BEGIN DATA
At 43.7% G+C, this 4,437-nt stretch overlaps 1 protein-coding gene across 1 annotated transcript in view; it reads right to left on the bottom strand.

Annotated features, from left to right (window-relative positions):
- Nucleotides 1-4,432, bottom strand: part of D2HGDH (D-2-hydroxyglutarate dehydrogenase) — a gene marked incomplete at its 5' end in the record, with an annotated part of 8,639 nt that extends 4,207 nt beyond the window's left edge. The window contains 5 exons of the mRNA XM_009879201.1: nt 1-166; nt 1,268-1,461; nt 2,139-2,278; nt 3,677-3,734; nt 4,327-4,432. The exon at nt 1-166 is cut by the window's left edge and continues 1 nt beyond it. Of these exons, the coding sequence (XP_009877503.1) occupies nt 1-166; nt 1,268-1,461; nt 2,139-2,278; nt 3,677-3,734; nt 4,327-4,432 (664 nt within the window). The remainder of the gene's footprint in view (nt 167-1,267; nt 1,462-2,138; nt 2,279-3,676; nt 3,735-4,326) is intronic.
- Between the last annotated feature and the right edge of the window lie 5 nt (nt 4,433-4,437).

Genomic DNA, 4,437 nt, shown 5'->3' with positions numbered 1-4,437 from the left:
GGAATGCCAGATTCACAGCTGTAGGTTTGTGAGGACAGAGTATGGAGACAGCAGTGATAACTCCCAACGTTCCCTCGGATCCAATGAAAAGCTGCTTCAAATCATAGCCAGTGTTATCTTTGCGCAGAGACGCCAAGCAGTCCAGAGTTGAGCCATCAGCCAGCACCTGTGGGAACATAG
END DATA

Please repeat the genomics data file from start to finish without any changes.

At 43.7% G+C, this 4,437-nt stretch overlaps 1 protein-coding gene across 1 annotated transcript in view; it reads right to left on the bottom strand.

Annotated features, from left to right (window-relative positions):
- Nucleotides 1-4,432, bottom strand: part of D2HGDH (D-2-hydroxyglutarate dehydrogenase) — a gene marked incomplete at its 5' end in the record, with an annotated part of 8,639 nt that extends 4,207 nt beyond the window's left edge. The window contains 5 exons of the mRNA XM_009879201.1: nt 1-166; nt 1,268-1,461; nt 2,139-2,278; nt 3,677-3,734; nt 4,327-4,432. The exon at nt 1-166 is cut by the window's left edge and continues 1 nt beyond it. Of these exons, the coding sequence (XP_009877503.1) occupies nt 1-166; nt 1,268-1,461; nt 2,139-2,278; nt 3,677-3,734; nt 4,327-4,432 (664 nt within the window). The remainder of the gene's footprint in view (nt 167-1,267; nt 1,462-2,138; nt 2,279-3,676; nt 3,735-4,326) is intronic.
- Between the last annotated feature and the right edge of the window lie 5 nt (nt 4,433-4,437).

Genomic DNA, 4,437 nt, shown 5'->3' with positions numbered 1-4,437 from the left:
GGAATGCCAGATTCACAGCTGTAGGTTTGTGAGGACAGAGTATGGAGACAGCAGTGATAACTCCCAACGTTCCCTCGGATCCAATGAAAAGCTGCTTCAAATCATAGCCAGTGTTATCTTTGCGCAGAGACGCCAAGCAGTCCAGAGTTGAGCCATCAGCCAGCACCTGTGGGAACATAG